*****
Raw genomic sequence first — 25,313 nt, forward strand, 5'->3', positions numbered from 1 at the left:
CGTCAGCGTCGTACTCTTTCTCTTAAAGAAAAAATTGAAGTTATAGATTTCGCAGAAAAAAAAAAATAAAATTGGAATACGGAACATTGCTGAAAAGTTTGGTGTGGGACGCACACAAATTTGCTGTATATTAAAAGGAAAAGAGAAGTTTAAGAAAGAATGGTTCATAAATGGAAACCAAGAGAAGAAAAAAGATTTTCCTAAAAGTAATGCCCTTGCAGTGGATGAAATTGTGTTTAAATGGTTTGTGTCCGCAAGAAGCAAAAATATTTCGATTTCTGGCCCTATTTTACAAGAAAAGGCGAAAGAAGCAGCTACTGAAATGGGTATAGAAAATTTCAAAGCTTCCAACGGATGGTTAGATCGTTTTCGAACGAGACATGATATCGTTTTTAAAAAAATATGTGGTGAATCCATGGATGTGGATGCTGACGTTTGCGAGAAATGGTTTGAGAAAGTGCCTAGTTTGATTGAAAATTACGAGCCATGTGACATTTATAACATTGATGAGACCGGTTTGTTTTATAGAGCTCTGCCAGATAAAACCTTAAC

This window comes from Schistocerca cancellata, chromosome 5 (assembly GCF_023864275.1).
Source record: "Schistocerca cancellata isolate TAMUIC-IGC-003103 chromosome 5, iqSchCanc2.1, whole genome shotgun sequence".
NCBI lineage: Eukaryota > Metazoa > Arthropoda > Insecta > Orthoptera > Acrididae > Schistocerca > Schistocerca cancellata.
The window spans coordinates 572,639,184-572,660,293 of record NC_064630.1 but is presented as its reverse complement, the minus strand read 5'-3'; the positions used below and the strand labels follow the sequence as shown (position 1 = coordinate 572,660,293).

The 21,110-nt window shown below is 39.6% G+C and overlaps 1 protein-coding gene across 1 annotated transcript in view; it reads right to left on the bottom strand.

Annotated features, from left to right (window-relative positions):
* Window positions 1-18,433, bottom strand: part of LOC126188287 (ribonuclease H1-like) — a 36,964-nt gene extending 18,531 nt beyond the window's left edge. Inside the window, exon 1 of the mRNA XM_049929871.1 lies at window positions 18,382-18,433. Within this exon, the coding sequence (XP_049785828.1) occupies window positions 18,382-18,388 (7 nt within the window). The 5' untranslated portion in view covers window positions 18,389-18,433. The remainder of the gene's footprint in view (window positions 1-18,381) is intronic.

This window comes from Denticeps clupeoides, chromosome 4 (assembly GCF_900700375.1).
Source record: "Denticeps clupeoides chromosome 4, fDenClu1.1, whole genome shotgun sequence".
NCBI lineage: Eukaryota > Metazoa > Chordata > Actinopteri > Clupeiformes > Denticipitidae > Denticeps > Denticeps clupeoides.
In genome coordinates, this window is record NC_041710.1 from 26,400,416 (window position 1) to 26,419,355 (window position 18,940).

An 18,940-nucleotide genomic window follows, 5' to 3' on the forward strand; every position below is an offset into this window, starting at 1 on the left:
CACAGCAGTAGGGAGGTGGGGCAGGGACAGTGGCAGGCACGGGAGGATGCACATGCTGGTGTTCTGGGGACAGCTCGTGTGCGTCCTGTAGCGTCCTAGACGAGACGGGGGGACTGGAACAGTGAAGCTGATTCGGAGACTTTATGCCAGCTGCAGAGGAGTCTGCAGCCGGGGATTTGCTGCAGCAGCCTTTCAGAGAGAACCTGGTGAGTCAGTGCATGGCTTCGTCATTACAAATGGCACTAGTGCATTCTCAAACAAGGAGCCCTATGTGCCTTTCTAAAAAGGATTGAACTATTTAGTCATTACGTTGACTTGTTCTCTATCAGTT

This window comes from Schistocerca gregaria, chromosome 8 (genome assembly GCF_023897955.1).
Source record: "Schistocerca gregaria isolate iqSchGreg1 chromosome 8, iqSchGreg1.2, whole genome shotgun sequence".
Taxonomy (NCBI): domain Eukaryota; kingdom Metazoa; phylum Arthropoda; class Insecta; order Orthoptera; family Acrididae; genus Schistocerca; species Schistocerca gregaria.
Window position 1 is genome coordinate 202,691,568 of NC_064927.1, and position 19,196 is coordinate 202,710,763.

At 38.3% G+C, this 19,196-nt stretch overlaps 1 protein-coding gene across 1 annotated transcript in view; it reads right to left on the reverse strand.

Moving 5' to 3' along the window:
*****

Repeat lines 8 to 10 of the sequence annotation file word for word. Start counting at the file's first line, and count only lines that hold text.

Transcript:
Annotated features, from left to right (window-relative positions):
* Window positions 1-18,433, bottom strand: part of LOC126188287 (ribonuclease H1-like) — a 36,964-nt gene extending 18,531 nt beyond the window's left edge. Inside the window, exon 1 of the mRNA XM_049929871.1 lies at window positions 18,382-18,433. Within this exon, the coding sequence (XP_049785828.1) occupies window positions 18,382-18,388 (7 nt within the window). The 5' untranslated portion in view covers window positions 18,389-18,433. The remainder of the gene's footprint in view (window positions 1-18,381) is intronic.

This window comes from Denticeps clupeoides, chromosome 4 (assembly GCF_900700375.1).